The first time I read Homer’s The Odyssey, I was plagued by a confusing phrase. He referred to the waters around Ithaka as “…the wine-dark sea.” Being only 16, and never having drunk any wine, I couldn’t figure out what Homer was trying to make me see. Was it just supposed to sound funny and catch my ear? Certainly, the phrase burrowed in. My mind repeated it for days. Language has a way of haunting me — certain names need to be repeated. Some phrases will stay in my brain as long as that time I was stuck in the middle of It’s a Small World at Disneyland, all the animitronic figures dancing spasmodically without sound for 45 minutes. “Wine-dark sea” seemed to threaten to stick in there, bobbing on the waves without reaching shore.
And then, in a moment, I thought of my favorite afternoon snack. Bing cherries. The inside of perfectly ripe Bing cherries have a rich red color akin to blood, dark as Merlot and sucking to the pit. Their sweetness is belied by the tapestry color, the royalty and ominousness of red-leaning-toward-maroon-purple, the juice dripping so dark that my fingers stayed stained all day. If anything is wine-dark, it is the inside of cherries.
Suddenly, I saw why my English teachers always nattered on about similes and metaphors, about figurative language. It all seemed like textbook talk before, the hoops we had to jump through to complete our class and achieve a good grade. With this metaphor of Homer’s, swirling through my head for days, I felt what writers can do. I saw myself in this sensual experience and understood the longing Odysseus felt for home.
After all, that longing that lingers like a lump in the throat is just how I feel, waiting for cherries to come into season.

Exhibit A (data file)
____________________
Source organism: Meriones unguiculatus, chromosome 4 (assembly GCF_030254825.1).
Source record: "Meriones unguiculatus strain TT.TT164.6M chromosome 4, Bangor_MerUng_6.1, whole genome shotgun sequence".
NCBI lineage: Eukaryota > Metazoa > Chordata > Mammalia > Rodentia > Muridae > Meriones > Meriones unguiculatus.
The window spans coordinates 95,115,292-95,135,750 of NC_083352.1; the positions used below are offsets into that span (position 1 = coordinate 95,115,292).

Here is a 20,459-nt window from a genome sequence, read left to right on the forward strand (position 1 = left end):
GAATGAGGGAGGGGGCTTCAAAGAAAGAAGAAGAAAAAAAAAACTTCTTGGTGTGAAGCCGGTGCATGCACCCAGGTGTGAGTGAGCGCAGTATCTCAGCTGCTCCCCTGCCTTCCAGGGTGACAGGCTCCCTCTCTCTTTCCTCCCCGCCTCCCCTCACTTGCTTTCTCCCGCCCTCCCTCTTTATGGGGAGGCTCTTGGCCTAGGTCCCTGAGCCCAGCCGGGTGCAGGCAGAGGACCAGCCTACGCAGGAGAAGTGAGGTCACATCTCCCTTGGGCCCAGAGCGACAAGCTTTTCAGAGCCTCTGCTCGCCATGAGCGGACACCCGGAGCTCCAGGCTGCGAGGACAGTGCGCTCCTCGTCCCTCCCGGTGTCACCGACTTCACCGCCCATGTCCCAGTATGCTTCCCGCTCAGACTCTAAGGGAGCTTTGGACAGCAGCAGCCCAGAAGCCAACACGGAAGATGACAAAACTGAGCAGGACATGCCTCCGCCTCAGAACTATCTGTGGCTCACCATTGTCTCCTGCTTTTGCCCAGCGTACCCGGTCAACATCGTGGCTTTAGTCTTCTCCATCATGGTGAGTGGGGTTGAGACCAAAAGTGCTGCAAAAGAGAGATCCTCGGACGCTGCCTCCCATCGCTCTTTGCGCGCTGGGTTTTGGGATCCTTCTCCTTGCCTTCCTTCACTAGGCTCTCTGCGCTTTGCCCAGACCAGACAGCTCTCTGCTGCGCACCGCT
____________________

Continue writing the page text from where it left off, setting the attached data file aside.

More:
We had a long winter in Seattle, late snows, cold spots, and chilly evenings. Even today, when the light is leaning toward summer, the wind is blowing against the rattling windows. We turned the heater back on last night. Better that than huddle against the blankets as though we are on the frozen tundra. It just isn’t summer. And in some moments of the day, I think every citizen in Seattle starts to worry that we will never see the sun again.
This hasn’t been good for cherry season.
Normally, by now, the farmers’ markets stands are bursting with Bings and Rainiers. Last week, as I wrote in my last post, I found the first batch of Yakima-grown cherries at Pike Place Market. $3.99 a pound. It turns out they really weren’t that sweet, like the distant memory of cherries, how they taste in the mind in March. But still, I savored them. I even loved the pits and stems so much I took a photo.
While I am waiting for the cherries to ripen, I have been savoring the pickled sour cherries my friend Matthew made for me. When I read his post about sour cherries on Gourmet.com, my heart skipped and fluttered. I must have some, I thought, knowing it might be awhile. But Matthew is so damned cool that he pickled up a batch in time for my latest visit with him and Iris. (Okay, I was helping re-structure his book manuscript for him, but still. I think I got the better end of the deal.)
As soon as I reached home, I draped some sour cherries (pickled with hibiscus flowers, balsamic vinegar, and cinnamon) on two scoops of lemon custard ice cream. Hot damn, I thought. I’m finally a pregnant woman, eating ice cream and pickles.
Tomorrow, I think I’ll make a sour cherry-rhubarb cobbler. There are worse ways to spend cloudy days.
Still, I’m waiting for the day that Bing cherries (and Rainiers) overflow the tables of my favorite farmers. I want to eat them, one by one, letting the dark juices dribble down my chin. Maybe by the time Little Bean is born, I’ll be able to taste that wine-dark sea. This has certainly felt like an odyssey, all these months of pregnancy. Soon, we will all be home.
And you? How do you like to eat cherries?